The death of Supreme Court Justice Antonin Scalia last month has sparked speculation at the Yale Law School — which has produced 10 former justices — about who will succeed the conservative justice.

Local and national political publications said the list of possible Supreme Court nominees includes Cory Booker LAW ’97 and current Yale Law professor Harold Koh. At a panel discussion at the Law School Monday night, Yale Law professors who had previously worked with Scalia said the late justice, who attended Harvard Law School, was dedicated to the law and leaves big shoes to fill. But President Obama’s nomination could shift the court away from the Ivy League, and Scalia has even previously criticized the court for consisting of nine lawyers who studied at either Harvard or Yale Law School.

At the Monday evening panel, the Yale Federalist Society hosted a discussion between three law professors on Justice Scalia’s legacy Monday evening. The professors took turns giving anecdotes about Scalia and commenting on how he transformed the Supreme Court into a place for dynamic and intense legal debate.

“He was a law professor, he was a New Yorker and he was Italian,” said Boston University Law professor Gary Lawson LAW ’83, who worked for Scalia as a clerk. “We shared a passion for getting the law right, and that was really all that he cared about more than anything else.”

Yale Law Professor William Eskridge LAW ’78 called Scalia the “conscience of the Supreme Court,” adding that Scalia did not tolerate political compromises or flimsy arguments from his fellow justices.

Lawson, Eskridge and Edward Whelan — a lawyer, the president of a conservative think tank and the third panelist — credited Scalia with influencing their own legal careers. Lawson, who attended Yale Law School in the early 1980s, said Scalia’s dissents on the court were often controversial, but ultimately changed the world of constitutional law by inspiring debate instead of defaulting to party precedent.

“Going to Harvard or Yale increases the likelihood of other measures of professional success, such as clerkships and academic appointments,” Erwin Chemerinsky, dean of University of California, Irvine Law School, and who was not at the panel, told the News.

While the current state of judicial appointments favors Ivy League schools, law professors interviewed said places like Yale and Harvard should not necessarily be the only breeding grounds for potential Supreme Court appointees.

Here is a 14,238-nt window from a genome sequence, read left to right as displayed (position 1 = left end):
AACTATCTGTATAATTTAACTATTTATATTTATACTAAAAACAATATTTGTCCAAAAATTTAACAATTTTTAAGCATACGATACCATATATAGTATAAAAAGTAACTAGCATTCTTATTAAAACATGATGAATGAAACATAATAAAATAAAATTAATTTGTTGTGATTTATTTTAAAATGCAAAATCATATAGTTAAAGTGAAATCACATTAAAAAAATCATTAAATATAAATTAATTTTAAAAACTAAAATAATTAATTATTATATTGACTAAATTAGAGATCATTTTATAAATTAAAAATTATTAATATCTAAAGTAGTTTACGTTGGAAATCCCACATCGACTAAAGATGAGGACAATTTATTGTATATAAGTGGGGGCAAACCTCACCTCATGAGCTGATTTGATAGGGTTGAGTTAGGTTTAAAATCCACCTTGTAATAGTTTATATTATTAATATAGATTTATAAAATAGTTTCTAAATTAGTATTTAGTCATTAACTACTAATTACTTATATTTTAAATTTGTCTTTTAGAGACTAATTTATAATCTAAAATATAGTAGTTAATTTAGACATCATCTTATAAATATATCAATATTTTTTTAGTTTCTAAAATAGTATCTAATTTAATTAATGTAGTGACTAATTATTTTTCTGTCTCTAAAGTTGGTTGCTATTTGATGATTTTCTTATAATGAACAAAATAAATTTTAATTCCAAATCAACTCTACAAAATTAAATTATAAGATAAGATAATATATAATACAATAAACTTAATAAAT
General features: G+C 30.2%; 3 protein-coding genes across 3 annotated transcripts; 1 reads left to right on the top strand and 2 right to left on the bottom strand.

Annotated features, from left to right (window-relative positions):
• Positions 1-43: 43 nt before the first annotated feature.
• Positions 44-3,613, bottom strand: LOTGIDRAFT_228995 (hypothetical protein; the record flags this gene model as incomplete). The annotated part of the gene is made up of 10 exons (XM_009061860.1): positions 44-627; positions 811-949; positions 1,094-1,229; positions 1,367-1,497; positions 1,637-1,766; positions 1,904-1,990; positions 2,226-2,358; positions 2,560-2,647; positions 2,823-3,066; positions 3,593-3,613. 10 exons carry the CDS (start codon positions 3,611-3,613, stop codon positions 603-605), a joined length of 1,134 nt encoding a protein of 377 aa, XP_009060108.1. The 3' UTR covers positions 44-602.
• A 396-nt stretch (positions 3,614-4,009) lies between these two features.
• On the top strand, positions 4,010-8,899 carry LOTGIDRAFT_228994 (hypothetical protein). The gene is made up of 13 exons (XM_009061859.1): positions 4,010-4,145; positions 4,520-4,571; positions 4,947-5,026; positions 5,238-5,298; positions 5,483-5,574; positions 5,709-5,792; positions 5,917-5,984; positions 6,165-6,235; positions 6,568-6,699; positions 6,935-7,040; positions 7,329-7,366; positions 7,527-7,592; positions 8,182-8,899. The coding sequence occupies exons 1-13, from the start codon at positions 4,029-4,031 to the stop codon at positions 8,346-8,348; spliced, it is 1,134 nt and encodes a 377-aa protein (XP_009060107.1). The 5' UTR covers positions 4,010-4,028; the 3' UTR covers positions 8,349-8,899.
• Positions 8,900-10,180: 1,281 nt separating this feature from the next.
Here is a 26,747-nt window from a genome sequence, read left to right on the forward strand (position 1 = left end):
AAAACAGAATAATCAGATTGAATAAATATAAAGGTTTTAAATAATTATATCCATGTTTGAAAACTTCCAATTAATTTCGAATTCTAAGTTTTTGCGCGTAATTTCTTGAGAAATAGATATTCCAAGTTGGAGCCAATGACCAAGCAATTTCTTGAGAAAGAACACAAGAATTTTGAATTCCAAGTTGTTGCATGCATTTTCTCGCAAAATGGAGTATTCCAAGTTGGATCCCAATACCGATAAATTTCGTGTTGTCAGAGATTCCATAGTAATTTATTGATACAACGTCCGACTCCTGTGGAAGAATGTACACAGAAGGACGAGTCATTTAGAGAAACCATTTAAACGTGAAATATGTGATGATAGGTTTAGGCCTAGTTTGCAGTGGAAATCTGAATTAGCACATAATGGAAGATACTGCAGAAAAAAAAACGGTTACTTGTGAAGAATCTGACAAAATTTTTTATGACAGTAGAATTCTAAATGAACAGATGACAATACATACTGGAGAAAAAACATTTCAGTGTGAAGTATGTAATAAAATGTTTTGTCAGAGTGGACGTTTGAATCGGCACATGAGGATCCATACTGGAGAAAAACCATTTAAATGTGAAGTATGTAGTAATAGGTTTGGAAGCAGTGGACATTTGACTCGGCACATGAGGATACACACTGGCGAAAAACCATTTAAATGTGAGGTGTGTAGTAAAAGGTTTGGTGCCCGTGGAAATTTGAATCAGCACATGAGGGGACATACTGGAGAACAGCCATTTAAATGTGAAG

In an interview with the News, Yale Law professor Akhil Amar ’80 LAW ’84 cited passages from “The Law of the Land,” his seminal work on constitutional law, that deal specifically with the legal education of Supreme Court justices past, present and future. The passages point out that many current justices both attended and taught as law professors at America’s elite law schools. But Amar questioned whether picking justices from a small range of elite schools was prudent.

“Don’t get me wrong, I love Yale Law School,” Amar said. “It would probably be good for me personally if all would-be justices had to take my courses and learn constitutional law the way I think it should be taught. But would this be good for America?”

In his book, Amar also questions whether there is any value in a “broader and more diverse pattern of legal mentorship,” though he does not ultimately reach a conclusion.

But despite being a member of an circle of legal elites, Scalia was often portrayed in the national media as an outsider to the East Coast Ivy League world of law, as evinced by the way he criticized the lack of educational and geographical diversity on the court. A Feb. 15 article from The New York Times speculated that Scalia would have wanted Obama to “find someone who did not go to law school at Harvard or Yale.”

“The predominant attitude of tall-building lawyers with respect to the questions presented in these cases is suggested by the fact that the American Bar Association deemed it in accord with the wishes of its members to file a brief in support of the petitioners,” Scalia wrote in a 2015 dissenting opinion.

Scalia died on Feb. 13 in Texas in his sleep after a day of quail hunting.